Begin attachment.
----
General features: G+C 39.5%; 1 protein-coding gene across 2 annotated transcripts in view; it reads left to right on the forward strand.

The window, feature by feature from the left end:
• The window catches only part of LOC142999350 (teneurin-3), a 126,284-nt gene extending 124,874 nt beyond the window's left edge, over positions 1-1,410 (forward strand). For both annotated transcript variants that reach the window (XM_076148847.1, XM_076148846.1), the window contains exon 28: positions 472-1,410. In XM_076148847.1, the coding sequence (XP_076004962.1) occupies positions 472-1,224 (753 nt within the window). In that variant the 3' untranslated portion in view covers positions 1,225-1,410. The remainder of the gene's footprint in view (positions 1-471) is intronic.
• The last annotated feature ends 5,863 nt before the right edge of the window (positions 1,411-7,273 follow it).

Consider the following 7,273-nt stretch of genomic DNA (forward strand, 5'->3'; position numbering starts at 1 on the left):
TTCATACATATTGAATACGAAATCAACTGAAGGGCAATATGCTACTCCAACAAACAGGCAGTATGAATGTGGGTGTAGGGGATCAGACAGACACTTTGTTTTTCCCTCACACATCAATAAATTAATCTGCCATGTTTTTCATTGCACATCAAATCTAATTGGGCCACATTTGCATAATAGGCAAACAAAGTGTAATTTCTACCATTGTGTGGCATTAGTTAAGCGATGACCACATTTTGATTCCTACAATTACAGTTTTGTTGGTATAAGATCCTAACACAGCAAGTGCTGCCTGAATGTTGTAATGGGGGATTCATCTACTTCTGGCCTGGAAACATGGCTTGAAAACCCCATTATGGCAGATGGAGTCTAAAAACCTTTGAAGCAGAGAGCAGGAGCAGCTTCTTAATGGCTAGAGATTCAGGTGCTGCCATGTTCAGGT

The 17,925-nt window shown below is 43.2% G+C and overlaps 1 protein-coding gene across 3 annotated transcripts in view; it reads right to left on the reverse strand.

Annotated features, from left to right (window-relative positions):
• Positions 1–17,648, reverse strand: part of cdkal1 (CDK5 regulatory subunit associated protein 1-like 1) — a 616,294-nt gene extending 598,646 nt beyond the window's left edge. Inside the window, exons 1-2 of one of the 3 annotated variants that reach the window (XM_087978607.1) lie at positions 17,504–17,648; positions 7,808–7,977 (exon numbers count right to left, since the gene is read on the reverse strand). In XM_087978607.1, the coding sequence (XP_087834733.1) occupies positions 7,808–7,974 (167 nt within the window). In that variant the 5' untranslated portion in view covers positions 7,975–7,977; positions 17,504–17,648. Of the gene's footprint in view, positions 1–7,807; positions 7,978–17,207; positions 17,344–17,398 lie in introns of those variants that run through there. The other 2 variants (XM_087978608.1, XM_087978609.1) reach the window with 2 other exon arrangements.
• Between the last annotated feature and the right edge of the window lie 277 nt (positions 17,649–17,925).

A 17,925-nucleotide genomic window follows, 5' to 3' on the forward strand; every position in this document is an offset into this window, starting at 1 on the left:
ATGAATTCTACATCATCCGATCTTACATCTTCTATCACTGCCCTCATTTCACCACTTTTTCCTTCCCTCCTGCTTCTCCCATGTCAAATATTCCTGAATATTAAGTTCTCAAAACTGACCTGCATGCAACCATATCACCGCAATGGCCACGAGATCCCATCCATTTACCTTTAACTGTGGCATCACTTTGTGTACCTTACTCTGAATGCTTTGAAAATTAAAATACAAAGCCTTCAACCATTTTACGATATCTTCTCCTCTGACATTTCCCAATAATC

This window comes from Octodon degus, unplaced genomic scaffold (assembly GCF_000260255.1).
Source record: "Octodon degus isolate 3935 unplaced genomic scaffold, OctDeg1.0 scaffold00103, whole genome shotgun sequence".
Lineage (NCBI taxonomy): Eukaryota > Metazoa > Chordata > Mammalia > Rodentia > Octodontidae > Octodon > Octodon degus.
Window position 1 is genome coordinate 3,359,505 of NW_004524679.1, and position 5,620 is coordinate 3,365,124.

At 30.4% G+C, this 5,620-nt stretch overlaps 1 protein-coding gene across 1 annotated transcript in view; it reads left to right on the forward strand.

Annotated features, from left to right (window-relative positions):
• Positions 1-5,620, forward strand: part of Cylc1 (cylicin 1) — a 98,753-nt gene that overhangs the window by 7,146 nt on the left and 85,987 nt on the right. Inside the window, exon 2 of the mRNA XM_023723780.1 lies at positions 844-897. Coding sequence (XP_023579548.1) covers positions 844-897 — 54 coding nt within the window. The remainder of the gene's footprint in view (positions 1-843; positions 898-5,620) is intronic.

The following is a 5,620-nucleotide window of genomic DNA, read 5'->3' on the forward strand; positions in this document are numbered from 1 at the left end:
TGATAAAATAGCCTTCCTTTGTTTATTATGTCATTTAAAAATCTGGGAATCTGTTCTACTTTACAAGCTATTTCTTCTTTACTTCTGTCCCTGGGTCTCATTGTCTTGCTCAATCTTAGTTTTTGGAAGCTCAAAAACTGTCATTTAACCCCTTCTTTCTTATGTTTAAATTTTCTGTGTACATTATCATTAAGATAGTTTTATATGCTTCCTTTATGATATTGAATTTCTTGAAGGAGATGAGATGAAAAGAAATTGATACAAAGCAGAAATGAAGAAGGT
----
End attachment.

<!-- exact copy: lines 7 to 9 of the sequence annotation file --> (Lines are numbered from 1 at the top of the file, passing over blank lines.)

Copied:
The 17,925-nt window shown below is 43.2% G+C and overlaps 1 protein-coding gene across 3 annotated transcripts in view; it reads right to left on the reverse strand.

Annotated features, from left to right (window-relative positions):
• Positions 1–17,648, reverse strand: part of cdkal1 (CDK5 regulatory subunit associated protein 1-like 1) — a 616,294-nt gene extending 598,646 nt beyond the window's left edge. Inside the window, exons 1-2 of one of the 3 annotated variants that reach the window (XM_087978607.1) lie at positions 17,504–17,648; positions 7,808–7,977 (exon numbers count right to left, since the gene is read on the reverse strand). In XM_087978607.1, the coding sequence (XP_087834733.1) occupies positions 7,808–7,974 (167 nt within the window). In that variant the 5' untranslated portion in view covers positions 7,975–7,977; positions 17,504–17,648. Of the gene's footprint in view, positions 1–7,807; positions 7,978–17,207; positions 17,344–17,398 lie in introns of those variants that run through there. The other 2 variants (XM_087978608.1, XM_087978609.1) reach the window with 2 other exon arrangements.